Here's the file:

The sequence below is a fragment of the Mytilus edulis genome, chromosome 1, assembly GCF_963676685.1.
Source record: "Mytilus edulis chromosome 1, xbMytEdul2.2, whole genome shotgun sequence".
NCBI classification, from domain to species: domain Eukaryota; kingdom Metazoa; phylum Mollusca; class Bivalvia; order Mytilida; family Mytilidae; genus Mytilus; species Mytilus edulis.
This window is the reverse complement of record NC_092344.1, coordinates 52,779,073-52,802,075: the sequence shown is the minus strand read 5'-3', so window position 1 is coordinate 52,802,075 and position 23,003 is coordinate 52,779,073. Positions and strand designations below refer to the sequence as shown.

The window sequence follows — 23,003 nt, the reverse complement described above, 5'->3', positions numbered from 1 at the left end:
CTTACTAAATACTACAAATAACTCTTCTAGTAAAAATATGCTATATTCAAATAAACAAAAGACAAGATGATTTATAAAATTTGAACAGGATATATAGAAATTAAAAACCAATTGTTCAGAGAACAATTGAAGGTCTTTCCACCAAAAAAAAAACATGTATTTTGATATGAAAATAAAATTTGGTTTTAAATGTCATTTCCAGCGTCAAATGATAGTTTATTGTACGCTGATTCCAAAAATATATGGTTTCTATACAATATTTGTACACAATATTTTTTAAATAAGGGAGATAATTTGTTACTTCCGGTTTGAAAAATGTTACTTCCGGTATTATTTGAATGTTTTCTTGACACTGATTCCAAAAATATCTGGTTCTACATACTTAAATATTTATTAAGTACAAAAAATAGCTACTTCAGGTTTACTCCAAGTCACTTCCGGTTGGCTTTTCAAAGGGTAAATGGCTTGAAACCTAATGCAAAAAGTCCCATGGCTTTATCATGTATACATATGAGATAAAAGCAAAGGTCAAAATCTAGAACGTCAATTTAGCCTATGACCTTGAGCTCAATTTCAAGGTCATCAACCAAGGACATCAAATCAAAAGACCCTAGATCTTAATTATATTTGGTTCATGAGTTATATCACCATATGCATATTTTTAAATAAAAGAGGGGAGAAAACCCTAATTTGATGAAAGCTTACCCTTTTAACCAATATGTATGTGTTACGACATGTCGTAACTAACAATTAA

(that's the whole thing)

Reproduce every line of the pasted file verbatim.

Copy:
The sequence below is a fragment of the Mytilus edulis genome, chromosome 1, assembly GCF_963676685.1.
Source record: "Mytilus edulis chromosome 1, xbMytEdul2.2, whole genome shotgun sequence".
NCBI classification, from domain to species: domain Eukaryota; kingdom Metazoa; phylum Mollusca; class Bivalvia; order Mytilida; family Mytilidae; genus Mytilus; species Mytilus edulis.
This window is the reverse complement of record NC_092344.1, coordinates 52,779,073-52,802,075: the sequence shown is the minus strand read 5'-3', so window position 1 is coordinate 52,802,075 and position 23,003 is coordinate 52,779,073. Positions and strand designations below refer to the sequence as shown.

The window sequence follows — 23,003 nt, the reverse complement described above, 5'->3', positions numbered from 1 at the left end:
CTTACTAAATACTACAAATAACTCTTCTAGTAAAAATATGCTATATTCAAATAAACAAAAGACAAGATGATTTATAAAATTTGAACAGGATATATAGAAATTAAAAACCAATTGTTCAGAGAACAATTGAAGGTCTTTCCACCAAAAAAAAAACATGTATTTTGATATGAAAATAAAATTTGGTTTTAAATGTCATTTCCAGCGTCAAATGATAGTTTATTGTACGCTGATTCCAAAAATATATGGTTTCTATACAATATTTGTACACAATATTTTTTAAATAAGGGAGATAATTTGTTACTTCCGGTTTGAAAAATGTTACTTCCGGTATTATTTGAATGTTTTCTTGACACTGATTCCAAAAATATCTGGTTCTACATACTTAAATATTTATTAAGTACAAAAAATAGCTACTTCAGGTTTACTCCAAGTCACTTCCGGTTGGCTTTTCAAAGGGTAAATGGCTTGAAACCTAATGCAAAAAGTCCCATGGCTTTATCATGTATACATATGAGATAAAAGCAAAGGTCAAAATCTAGAACGTCAATTTAGCCTATGACCTTGAGCTCAATTTCAAGGTCATCAACCAAGGACATCAAATCAAAAGACCCTAGATCTTAATTATATTTGGTTCATGAGTTATATCACCATATGCATATTTTTAAATAAAAGAGGGGAGAAAACCCTAATTTGATGAAAGCTTACCCTTTTAACCAATATGTATGTGTTACGACATGTCGTAACTAACAATTAA